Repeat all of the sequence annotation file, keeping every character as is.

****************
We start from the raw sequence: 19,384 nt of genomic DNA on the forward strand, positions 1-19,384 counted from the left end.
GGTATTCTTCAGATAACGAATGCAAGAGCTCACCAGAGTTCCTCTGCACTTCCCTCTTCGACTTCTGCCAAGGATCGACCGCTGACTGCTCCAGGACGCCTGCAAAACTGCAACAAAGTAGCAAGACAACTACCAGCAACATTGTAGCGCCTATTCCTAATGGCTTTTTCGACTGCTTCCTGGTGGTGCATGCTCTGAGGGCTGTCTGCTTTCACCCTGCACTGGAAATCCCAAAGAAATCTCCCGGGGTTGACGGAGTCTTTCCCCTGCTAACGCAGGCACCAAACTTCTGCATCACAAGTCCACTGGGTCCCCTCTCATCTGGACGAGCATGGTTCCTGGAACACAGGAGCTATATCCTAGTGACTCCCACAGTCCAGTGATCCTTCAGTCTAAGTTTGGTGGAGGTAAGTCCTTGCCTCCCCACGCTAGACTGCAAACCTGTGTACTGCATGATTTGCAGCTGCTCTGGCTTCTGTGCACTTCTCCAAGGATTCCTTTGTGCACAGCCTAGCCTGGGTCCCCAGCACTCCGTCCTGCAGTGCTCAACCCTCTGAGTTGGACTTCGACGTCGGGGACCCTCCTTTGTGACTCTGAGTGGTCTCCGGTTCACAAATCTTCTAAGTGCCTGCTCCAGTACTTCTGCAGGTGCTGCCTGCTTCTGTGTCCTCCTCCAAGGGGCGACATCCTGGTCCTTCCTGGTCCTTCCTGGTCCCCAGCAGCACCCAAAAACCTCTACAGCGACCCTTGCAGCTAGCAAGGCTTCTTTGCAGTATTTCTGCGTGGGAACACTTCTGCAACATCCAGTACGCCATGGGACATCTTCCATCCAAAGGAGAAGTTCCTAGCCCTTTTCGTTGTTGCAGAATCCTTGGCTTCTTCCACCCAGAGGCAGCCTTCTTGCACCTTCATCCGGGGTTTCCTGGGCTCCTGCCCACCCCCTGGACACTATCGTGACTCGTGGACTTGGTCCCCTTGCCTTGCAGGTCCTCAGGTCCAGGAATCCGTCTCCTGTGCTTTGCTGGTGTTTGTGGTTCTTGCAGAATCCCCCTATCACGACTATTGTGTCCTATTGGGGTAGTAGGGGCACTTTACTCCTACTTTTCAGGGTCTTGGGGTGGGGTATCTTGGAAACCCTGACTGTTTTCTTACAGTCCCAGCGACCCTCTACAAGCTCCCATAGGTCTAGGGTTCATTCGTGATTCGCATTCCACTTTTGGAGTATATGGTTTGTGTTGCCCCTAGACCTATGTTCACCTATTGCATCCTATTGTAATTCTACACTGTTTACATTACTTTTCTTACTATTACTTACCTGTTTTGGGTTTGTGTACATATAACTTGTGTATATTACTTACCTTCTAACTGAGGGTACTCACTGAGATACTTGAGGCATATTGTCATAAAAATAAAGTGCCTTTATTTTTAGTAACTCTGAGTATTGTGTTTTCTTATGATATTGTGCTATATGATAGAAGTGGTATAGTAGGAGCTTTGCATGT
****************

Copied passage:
We start from the raw sequence: 19,384 nt of genomic DNA on the forward strand, positions 1-19,384 counted from the left end.
GGTATTCTTCAGATAACGAATGCAAGAGCTCACCAGAGTTCCTCTGCACTTCCCTCTTCGACTTCTGCCAAGGATCGACCGCTGACTGCTCCAGGACGCCTGCAAAACTGCAACAAAGTAGCAAGACAACTACCAGCAACATTGTAGCGCCTATTCCTAATGGCTTTTTCGACTGCTTCCTGGTGGTGCATGCTCTGAGGGCTGTCTGCTTTCACCCTGCACTGGAAATCCCAAAGAAATCTCCCGGGGTTGACGGAGTCTTTCCCCTGCTAACGCAGGCACCAAACTTCTGCATCACAAGTCCACTGGGTCCCCTCTCATCTGGACGAGCATGGTTCCTGGAACACAGGAGCTATATCCTAGTGACTCCCACAGTCCAGTGATCCTTCAGTCTAAGTTTGGTGGAGGTAAGTCCTTGCCTCCCCACGCTAGACTGCAAACCTGTGTACTGCATGATTTGCAGCTGCTCTGGCTTCTGTGCACTTCTCCAAGGATTCCTTTGTGCACAGCCTAGCCTGGGTCCCCAGCACTCCGTCCTGCAGTGCTCAACCCTCTGAGTTGGACTTCGACGTCGGGGACCCTCCTTTGTGACTCTGAGTGGTCTCCGGTTCACAAATCTTCTAAGTGCCTGCTCCAGTACTTCTGCAGGTGCTGCCTGCTTCTGTGTCCTCCTCCAAGGGGCGACATCCTGGTCCTTCCTGGTCCTTCCTGGTCCCCAGCAGCACCCAAAAACCTCTACAGCGACCCTTGCAGCTAGCAAGGCTTCTTTGCAGTATTTCTGCGTGGGAACACTTCTGCAACATCCAGTACGCCATGGGACATCTTCCATCCAAAGGAGAAGTTCCTAGCCCTTTTCGTTGTTGCAGAATCCTTGGCTTCTTCCACCCAGAGGCAGCCTTCTTGCACCTTCATCCGGGGTTTCCTGGGCTCCTGCCCACCCCCTGGACACTATCGTGACTCGTGGACTTGGTCCCCTTGCCTTGCAGGTCCTCAGGTCCAGGAATCCGTCTCCTGTGCTTTGCTGGTGTTTGTGGTTCTTGCAGAATCCCCCTATCACGACTATTGTGTCCTATTGGGGTAGTAGGGGCACTTTACTCCTACTTTTCAGGGTCTTGGGGTGGGGTATCTTGGAAACCCTGACTGTTTTCTTACAGTCCCAGCGACCCTCTACAAGCTCCCATAGGTCTAGGGTTCATTCGTGATTCGCATTCCACTTTTGGAGTATATGGTTTGTGTTGCCCCTAGACCTATGTTCACCTATTGCATCCTATTGTAATTCTACACTGTTTACATTACTTTTCTTACTATTACTTACCTGTTTTGGGTTTGTGTACATATAACTTGTGTATATTACTTACCTTCTAACTGAGGGTACTCACTGAGATACTTGAGGCATATTGTCATAAAAATAAAGTGCCTTTATTTTTAGTAACTCTGAGTATTGTGTTTTCTTATGATATTGTGCTATATGATAGAAGTGGTATAGTAGGAGCTTTGCATGT